A Chief Executive Officer (CEO) needs to have a strong vision for their company. Importantly, being able to communicate it clearly is a crucial leadership skill.
Being a CEO is a very challenging job. They are the company’s leader, and the person primarily responsible for motivating employees and driving visionary change at a strategic level. The role is responsible for key strategic decisions and ultimately must deliver the company’s mission and business results.
The foundation of a CEO’s success is creating the best environment and culture for employees to do their best. Their goal will be to create a company that inspires people to come to work, and to be part of the desired company DNA.
Employees are the heart and soul of the business
Employees are your company’s biggest asset and competitive advantage. They are the ones building, selling, inventing, delivering, and supporting your products and services. They are the frontline facing your customers, who in turn fulfil revenue for your company and shareholders. Improving employee engagement is an investment in their productivity.
In “The Marlin Workplace Survey” conducted by Qualtrics, 67% of workers revealed a high level of trust in information coming from their organizations.
This is statistically better in comparison to other sources of information, such as the news media, which only scored a dismal 30% trust level.
CEOs and executive leadership teams should feel positive about their ratings. However, a study from Gallup (“CEOs: Do Your Employees Trust You”) uncovered that only 13% of U.S. employees strongly agree that their organization’s leadership communicates effectively. This suggests that CEOs and Executives don’t fully own their role.
CEO communication with employees
A major component of effective internal communication is the frequency and speed at which information is conveyed. With just a few tweaks in the internal communication strategy and the right tools, workplaces can give their employees the frequency and quality of information they crave.
CEOs and Executives can embrace their roles as trusted communicators. To be a trusted communicator, there are influential principles that guide this role. These are particularly beneficial during times of change, difficulty, or uncertainty.
- Know that change is Difficult
Change is a difficult path for nearly all people. Even in normal times, a significant proportion of employees feel uncertain. Change in the company is inevitable, and when it happens, leaders often underestimate the impact those changes have on employees. CEOs need to take even more care with their change-communication strategy because they have a key role in leading change communication. In this regard, few employees have any interest in their employer’s shareholder metrics. Instead of sharing generic financial indicators, it’s more valuable to cascade a compelling change story through the entire business. Communication is most effective when it starts early in the change lifecycle. Early communication is more proactive and can reduce the negative consequences that occur from failing to engage employees, such as misinformation and fake news.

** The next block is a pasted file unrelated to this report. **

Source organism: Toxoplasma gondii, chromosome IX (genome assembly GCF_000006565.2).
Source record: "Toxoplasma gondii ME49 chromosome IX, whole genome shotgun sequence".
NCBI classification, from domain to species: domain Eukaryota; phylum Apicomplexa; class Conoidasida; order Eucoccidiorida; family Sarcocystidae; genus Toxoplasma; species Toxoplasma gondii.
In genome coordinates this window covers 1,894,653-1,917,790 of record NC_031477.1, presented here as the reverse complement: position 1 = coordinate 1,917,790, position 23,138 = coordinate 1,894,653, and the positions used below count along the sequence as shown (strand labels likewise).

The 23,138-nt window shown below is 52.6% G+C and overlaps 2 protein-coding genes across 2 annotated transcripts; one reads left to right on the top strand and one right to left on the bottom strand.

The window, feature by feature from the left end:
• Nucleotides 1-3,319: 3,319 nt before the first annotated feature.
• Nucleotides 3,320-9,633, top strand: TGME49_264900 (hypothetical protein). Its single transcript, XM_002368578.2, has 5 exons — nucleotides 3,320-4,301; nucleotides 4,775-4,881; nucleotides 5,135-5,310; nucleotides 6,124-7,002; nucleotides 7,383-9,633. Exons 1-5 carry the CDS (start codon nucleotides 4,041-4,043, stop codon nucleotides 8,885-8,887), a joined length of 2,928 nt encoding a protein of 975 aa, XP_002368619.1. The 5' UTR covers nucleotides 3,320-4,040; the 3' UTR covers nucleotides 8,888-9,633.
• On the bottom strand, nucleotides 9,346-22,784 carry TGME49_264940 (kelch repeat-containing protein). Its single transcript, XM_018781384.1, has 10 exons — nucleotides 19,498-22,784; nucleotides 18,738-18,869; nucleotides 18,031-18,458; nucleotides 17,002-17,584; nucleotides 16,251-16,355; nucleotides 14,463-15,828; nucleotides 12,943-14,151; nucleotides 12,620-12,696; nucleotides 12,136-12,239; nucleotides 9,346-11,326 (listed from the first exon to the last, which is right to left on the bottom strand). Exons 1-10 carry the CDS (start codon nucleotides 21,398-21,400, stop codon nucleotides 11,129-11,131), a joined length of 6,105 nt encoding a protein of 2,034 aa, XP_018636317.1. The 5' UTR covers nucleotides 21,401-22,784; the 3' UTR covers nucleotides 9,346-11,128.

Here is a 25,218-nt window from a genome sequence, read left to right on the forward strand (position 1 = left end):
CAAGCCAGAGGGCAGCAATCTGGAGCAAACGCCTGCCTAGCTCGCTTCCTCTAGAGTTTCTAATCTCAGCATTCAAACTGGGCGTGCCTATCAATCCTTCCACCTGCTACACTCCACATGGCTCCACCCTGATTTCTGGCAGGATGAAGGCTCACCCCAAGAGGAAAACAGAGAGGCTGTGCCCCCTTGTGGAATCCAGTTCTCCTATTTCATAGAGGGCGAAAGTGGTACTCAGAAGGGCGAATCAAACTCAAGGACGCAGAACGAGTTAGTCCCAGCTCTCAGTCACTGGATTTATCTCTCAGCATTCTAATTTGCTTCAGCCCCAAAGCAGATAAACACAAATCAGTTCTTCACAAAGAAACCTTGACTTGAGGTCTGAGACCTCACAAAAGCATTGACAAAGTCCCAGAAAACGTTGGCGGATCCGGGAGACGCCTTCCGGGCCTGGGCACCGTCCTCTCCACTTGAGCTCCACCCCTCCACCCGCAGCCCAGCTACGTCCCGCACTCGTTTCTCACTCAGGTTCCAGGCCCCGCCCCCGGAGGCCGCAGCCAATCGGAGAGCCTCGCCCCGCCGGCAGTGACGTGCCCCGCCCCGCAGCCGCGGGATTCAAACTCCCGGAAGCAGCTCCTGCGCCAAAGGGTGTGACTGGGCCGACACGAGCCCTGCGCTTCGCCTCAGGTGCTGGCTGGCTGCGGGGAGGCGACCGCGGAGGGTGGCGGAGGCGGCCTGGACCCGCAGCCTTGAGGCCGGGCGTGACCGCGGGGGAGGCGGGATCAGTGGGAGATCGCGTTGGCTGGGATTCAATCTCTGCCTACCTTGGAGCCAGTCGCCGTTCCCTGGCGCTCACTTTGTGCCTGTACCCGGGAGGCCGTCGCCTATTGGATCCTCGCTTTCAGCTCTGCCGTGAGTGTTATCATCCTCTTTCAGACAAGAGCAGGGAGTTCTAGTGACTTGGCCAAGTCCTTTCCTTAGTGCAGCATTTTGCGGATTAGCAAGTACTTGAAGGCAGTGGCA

CEOs that authentically share vulnerability can demonstrate the human side of leadership. Employees look up to leaders for assurance and support. To communicate in an authentic way, CEOs should stay true to their values and beliefs. Most importantly, they must keep their promises. This is made easier by being self-aware of what they’re capable of, while remaining genuine in their communication.
Example – Amazon CEO, Jeff Bezos.
Communicating with empathy enhances employee trust. During uncertainty and challenging times, there are often unpleasant emotions, such as fear, sadness, anxiety and frustration. CEOs can help reduce worker anxiety and form a bond with them by showing sympathy and walking the same path as their employees.
Example – Microsoft CEO, Satya Nadella.
Conveying positivity or optimism is vital during challenging times when it’s easy for people to experience negative feelings and frustrations. Optimistic communication fosters positive thinking to motivate and inspire employees.
Example – Strauss CEO, Chip Bergh.
Transparency means to openly and proactively share relevant information with employees in a timely, regular, and digestible way. This addresses what is happening, the impact, and how the company will handle any differing phases. There needs to clear guidance on what employees should be doing while also encouraging them to share their feedback and concerns.
Example – Marriott CEO, Arne Sorenson.
> For the CEO
Work with your senior team to craft, disseminate, and exemplify your views of the company’s purpose. Communicate it regularly and evaluate managers on their abilities to convey and manifest this broader purpose. Without this, your company may not be able to attract and retain young talent. Serve as a torchbearer of new ideas that will inspire others to march on the path that is defined.
> The Digital impact
Information technology will continue at a dizzying pace. With a younger, digitally native workforce that actively uses all forms of contemporary technology, it’s important to invest in developing and enhancing their digital workplaces. A workforce communication platform makes it easier than ever to reach employees anywhere, anytime.
There’s no time like the present to reach your biggest asset with transparency, empathy, authenticity, and optimism. Address the upbeat as well as challenging times with regular and consistent communication. Know that at all times, your employees remain the backbone of your business.